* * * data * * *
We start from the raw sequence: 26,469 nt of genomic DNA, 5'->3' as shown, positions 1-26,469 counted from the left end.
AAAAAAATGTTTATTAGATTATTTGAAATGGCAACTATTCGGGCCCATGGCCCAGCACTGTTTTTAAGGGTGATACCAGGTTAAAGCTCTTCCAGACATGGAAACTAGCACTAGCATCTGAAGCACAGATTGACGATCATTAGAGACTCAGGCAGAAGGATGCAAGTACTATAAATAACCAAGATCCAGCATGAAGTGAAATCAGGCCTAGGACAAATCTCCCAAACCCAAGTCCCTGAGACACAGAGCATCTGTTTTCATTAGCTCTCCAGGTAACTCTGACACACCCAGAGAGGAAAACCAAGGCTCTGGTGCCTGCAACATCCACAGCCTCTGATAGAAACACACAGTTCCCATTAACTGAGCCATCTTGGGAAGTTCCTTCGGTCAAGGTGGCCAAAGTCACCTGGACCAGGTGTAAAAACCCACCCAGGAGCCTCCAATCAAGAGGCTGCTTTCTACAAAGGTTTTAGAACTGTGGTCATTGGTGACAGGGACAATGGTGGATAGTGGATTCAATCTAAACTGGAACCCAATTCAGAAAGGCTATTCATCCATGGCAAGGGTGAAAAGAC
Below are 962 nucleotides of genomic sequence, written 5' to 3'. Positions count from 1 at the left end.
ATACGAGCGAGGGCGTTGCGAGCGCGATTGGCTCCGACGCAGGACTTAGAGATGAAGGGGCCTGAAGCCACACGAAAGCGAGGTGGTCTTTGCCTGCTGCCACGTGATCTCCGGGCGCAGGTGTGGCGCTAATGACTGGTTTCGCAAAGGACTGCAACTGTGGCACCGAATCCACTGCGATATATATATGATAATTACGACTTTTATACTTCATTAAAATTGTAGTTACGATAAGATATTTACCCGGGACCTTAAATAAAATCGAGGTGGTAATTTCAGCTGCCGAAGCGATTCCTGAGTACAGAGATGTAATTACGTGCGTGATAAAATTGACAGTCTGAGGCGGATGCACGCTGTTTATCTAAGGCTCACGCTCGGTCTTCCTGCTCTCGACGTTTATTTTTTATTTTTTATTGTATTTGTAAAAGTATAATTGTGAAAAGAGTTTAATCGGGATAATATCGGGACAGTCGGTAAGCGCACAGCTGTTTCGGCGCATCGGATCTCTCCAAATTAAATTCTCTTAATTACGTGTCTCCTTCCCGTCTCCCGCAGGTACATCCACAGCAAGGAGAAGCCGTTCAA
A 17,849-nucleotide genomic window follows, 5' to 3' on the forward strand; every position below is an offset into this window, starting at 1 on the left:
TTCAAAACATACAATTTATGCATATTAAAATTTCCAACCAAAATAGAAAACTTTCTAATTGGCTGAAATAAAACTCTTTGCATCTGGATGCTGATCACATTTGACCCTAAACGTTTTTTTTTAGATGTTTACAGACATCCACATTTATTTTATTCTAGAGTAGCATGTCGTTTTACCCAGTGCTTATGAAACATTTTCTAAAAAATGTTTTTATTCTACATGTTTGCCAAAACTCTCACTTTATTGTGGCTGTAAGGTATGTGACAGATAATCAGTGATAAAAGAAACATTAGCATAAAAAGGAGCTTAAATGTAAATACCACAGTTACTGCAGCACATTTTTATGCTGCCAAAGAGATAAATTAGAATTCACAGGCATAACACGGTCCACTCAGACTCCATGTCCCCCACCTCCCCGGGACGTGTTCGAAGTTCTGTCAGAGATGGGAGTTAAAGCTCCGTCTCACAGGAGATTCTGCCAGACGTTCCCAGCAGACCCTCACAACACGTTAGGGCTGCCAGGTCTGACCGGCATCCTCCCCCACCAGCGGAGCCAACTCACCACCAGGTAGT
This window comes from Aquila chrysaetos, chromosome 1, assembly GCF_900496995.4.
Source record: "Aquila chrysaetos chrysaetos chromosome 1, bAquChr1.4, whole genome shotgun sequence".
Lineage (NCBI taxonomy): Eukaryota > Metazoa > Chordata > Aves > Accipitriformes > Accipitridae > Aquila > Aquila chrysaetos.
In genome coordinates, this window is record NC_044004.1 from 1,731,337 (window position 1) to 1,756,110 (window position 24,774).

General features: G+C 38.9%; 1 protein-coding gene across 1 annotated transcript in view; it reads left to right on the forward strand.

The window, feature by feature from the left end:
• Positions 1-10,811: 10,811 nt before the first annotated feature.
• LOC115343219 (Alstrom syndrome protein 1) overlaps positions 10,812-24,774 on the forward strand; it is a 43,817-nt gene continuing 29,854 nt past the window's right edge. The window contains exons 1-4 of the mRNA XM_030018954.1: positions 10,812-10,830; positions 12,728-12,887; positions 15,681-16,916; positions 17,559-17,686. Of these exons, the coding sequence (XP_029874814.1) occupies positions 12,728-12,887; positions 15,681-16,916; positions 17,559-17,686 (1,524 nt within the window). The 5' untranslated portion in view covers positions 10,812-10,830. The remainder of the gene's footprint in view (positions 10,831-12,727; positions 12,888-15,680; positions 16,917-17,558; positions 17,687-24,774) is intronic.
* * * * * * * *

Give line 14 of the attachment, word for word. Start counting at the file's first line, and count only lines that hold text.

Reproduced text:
• LOC115343219 (Alstrom syndrome protein 1) overlaps positions 10,812-24,774 on the forward strand; it is a 43,817-nt gene continuing 29,854 nt past the window's right edge. The window contains exons 1-4 of the mRNA XM_030018954.1: positions 10,812-10,830; positions 12,728-12,887; positions 15,681-16,916; positions 17,559-17,686. Of these exons, the coding sequence (XP_029874814.1) occupies positions 12,728-12,887; positions 15,681-16,916; positions 17,559-17,686 (1,524 nt within the window). The 5' untranslated portion in view covers positions 10,812-10,830. The remainder of the gene's footprint in view (positions 10,831-12,727; positions 12,888-15,680; positions 16,917-17,558; positions 17,687-24,774) is intronic.